Panel Discussion on Skills Training at the Mylan Group Facility (Vietnam)
Tra Vinh Province, Vietnam, Saturday, November 19, 2011
Good morning and thank you for giving me such a warm welcome.
Let me offer my sincere condolences for the loss of life that occurred during the recent flooding here in Vietnam. The thoughts of the Canadian people are with you as you work to rebuild lives and communities in the aftermath of the floods.
I would first like to say a few words about Dr. My, because I think his story is worth repeating. He is the personification of the friendship between Vietnam and Canada.
Dr. My lived, attended university and raised a family in Canada; in fact, his children are still there studying and working. But he returned to his home country because he saw an opportunity. Years later, the Mylan Group has become a hub of innovative thinking and production.
I have often spoken on the importance of innovation in our society, how it drives us and how it informs how we live. Dr. My appreciates this; he has innovated in his business and has challenged himself again and again to go one step further.
One aspect in particular of this factory truly illustrates the innovative mindset. The patents that the Mylan Group has developed are all displayed proudly, each one a testament to innovative thinking. But what is really impressive is the refusal to remain stagnant. The opposite wall deliberately has plenty of room for even more patents.
The skills we develop at work and at school are what drive economies. When we afford our young people the opportunities to learn, we all stand to benefit from the results.
Our two countries know this and offer possibilities to learn new talents and update those we already have. Whether at school, in the workplace or in your everyday life, education is always taking place.
That is why I was pleased to learn that the community college that began with Governement of Canada funding and Canadian technical support has evolved into a full-fledged sustainable university. I was also pleased to find out that Tra Vinh University today has active partnerships with Canadian academic institutions such as the Marine Institute of Canada.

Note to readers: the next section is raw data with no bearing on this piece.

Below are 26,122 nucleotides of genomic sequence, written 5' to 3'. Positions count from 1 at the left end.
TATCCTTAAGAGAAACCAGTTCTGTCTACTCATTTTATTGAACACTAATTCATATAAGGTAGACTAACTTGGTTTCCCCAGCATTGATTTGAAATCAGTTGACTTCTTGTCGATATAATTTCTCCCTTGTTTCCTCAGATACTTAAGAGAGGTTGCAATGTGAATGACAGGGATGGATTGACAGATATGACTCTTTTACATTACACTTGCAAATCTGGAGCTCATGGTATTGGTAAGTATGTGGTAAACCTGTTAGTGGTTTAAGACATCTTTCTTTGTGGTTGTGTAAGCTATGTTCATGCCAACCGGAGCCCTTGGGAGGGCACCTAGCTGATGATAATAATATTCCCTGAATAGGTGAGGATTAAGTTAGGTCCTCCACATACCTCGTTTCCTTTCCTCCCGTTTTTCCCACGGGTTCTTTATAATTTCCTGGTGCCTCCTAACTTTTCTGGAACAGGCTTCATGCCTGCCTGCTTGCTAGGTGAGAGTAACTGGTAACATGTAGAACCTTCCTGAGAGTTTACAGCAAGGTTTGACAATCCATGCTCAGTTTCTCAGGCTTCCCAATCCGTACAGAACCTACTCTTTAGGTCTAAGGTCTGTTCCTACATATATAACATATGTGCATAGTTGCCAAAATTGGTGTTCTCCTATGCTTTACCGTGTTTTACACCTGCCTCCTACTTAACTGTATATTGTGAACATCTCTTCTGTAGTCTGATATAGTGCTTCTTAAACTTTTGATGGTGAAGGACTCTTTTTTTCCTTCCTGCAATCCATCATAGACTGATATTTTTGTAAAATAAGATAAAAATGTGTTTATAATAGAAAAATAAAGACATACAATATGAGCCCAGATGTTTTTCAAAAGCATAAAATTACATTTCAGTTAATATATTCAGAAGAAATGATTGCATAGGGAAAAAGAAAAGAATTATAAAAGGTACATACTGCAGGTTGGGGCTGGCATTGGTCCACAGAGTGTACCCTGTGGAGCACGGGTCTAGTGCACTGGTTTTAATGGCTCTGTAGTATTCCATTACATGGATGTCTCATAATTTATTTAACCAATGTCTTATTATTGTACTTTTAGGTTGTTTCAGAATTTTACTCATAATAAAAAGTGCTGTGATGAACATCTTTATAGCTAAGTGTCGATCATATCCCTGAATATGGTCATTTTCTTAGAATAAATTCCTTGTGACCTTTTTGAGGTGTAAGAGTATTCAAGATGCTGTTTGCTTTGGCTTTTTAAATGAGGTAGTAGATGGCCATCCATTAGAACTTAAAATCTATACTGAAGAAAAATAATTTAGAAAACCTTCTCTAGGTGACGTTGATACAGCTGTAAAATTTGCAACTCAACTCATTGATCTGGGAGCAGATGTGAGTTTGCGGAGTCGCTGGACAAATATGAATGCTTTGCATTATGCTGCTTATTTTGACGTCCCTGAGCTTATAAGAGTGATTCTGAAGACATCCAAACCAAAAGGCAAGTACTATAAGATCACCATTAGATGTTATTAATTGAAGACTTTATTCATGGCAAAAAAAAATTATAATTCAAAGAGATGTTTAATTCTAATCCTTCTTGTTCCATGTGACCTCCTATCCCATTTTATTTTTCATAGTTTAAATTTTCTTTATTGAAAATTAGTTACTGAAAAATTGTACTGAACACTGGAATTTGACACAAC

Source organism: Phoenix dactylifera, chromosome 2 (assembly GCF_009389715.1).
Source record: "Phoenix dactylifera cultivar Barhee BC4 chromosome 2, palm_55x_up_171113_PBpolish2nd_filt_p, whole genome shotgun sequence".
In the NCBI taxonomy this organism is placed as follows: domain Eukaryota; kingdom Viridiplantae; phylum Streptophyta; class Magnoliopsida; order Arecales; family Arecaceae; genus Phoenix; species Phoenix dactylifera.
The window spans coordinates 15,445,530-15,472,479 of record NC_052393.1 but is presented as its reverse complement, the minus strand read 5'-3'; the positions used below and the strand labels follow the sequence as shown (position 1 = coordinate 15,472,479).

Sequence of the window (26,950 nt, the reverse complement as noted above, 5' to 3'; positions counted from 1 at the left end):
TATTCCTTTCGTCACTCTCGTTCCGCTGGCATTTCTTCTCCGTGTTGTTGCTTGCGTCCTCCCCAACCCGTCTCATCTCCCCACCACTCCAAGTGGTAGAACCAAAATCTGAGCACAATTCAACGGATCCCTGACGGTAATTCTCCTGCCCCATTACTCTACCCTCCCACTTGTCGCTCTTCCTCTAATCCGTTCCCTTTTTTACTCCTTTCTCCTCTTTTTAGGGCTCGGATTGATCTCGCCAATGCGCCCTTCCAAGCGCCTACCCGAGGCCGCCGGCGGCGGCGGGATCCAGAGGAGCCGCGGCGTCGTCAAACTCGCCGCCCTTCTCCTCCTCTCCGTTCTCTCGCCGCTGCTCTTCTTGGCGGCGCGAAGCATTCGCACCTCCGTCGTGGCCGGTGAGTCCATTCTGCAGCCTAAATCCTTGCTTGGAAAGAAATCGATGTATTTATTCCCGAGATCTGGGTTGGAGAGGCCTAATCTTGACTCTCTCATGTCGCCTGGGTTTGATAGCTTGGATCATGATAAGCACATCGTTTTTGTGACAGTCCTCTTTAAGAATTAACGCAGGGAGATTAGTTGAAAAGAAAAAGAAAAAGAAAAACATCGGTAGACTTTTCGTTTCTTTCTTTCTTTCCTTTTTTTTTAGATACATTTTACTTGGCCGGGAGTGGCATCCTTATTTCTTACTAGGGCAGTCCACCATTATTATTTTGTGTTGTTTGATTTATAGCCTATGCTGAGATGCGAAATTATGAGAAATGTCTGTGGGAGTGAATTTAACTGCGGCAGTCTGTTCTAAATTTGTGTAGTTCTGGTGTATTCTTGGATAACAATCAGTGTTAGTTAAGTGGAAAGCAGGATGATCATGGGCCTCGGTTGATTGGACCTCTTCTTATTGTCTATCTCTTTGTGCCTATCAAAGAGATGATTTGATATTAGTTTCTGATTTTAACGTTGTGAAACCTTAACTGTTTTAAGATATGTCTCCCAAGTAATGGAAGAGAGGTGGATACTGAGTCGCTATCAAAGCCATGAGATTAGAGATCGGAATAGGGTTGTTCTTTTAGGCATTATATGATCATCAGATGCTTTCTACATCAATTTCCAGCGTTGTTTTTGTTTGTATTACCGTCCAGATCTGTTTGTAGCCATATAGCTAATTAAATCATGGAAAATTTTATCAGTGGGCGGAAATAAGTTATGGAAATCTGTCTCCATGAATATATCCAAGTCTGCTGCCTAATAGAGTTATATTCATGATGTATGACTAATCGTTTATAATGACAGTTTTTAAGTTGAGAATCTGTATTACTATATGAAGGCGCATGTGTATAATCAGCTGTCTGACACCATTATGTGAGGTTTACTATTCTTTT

The success of Tra Vinh University is due not only to its graduates, but also to the dedication of its faculty and staff. As dean of Chemistry, Dr. My is, in fact, a key member of that faculty.
This institution also understands that its role is more than simply a place of learning; it is also a place to support the local economy and does so by directly engaging employers in curriculum design and delivery.
In fact, this institution reminds me of one that I recently visited in Canada, one that has achieved success based on the needs of the community.
The Université du Québec à Rimouski has become a leader in marine research and education, because it used local resources and understood there was a niche that it could fill.
Allow me to explain. Increasingly, we are looking at new opportunities presented by the sea, in a similar way to humanity’s evolution centuries ago from a hunter-gatherer society to a more agrarian one.
In the last 20 or 30 years, we have been devising new ways to utilize the sea in the areas of energy, mining and even farming.
Because Canada has the longest coastline in the world, Canadians, and especially universities, have a wonderful opportunity to become leaders in a new and exciting field.
We can accomplish this, as well as many of our other goals, through a strategic approach that considers local strengths to build outwards.
As we gather here to discuss ways to expand on our relationship, and the importance of learning and skills development, I hope that you will keep in mind that learning is a lifelong process, one that is never fully completed.